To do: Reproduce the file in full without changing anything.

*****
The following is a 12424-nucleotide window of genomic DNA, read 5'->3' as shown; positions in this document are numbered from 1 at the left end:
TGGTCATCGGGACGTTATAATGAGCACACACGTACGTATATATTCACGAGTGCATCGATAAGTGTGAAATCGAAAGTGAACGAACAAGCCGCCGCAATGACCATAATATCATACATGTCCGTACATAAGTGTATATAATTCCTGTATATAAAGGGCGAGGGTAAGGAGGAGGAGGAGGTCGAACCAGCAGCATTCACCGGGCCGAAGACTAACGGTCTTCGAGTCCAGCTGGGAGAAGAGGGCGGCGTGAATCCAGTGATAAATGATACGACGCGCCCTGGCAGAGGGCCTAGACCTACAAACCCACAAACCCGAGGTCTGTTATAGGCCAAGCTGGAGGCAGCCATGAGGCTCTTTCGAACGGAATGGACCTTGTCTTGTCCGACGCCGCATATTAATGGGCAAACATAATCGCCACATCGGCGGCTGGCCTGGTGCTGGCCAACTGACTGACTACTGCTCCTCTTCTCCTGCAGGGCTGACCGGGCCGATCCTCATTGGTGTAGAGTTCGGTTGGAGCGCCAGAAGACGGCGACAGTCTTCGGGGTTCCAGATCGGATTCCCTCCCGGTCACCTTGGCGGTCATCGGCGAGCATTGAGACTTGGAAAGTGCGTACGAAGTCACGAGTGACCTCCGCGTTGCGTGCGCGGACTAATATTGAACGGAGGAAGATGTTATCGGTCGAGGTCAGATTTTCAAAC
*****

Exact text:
The following is a 12424-nucleotide window of genomic DNA, read 5'->3' as shown; positions in this document are numbered from 1 at the left end:
TGGTCATCGGGACGTTATAATGAGCACACACGTACGTATATATTCACGAGTGCATCGATAAGTGTGAAATCGAAAGTGAACGAACAAGCCGCCGCAATGACCATAATATCATACATGTCCGTACATAAGTGTATATAATTCCTGTATATAAAGGGCGAGGGTAAGGAGGAGGAGGAGGTCGAACCAGCAGCATTCACCGGGCCGAAGACTAACGGTCTTCGAGTCCAGCTGGGAGAAGAGGGCGGCGTGAATCCAGTGATAAATGATACGACGCGCCCTGGCAGAGGGCCTAGACCTACAAACCCACAAACCCGAGGTCTGTTATAGGCCAAGCTGGAGGCAGCCATGAGGCTCTTTCGAACGGAATGGACCTTGTCTTGTCCGACGCCGCATATTAATGGGCAAACATAATCGCCACATCGGCGGCTGGCCTGGTGCTGGCCAACTGACTGACTACTGCTCCTCTTCTCCTGCAGGGCTGACCGGGCCGATCCTCATTGGTGTAGAGTTCGGTTGGAGCGCCAGAAGACGGCGACAGTCTTCGGGGTTCCAGATCGGATTCCCTCCCGGTCACCTTGGCGGTCATCGGCGAGCATTGAGACTTGGAAAGTGCGTACGAAGTCACGAGTGACCTCCGCGTTGCGTGCGCGGACTAATATTGAACGGAGGAAGATGTTATCGGTCGAGGTCAGATTTTCAAAC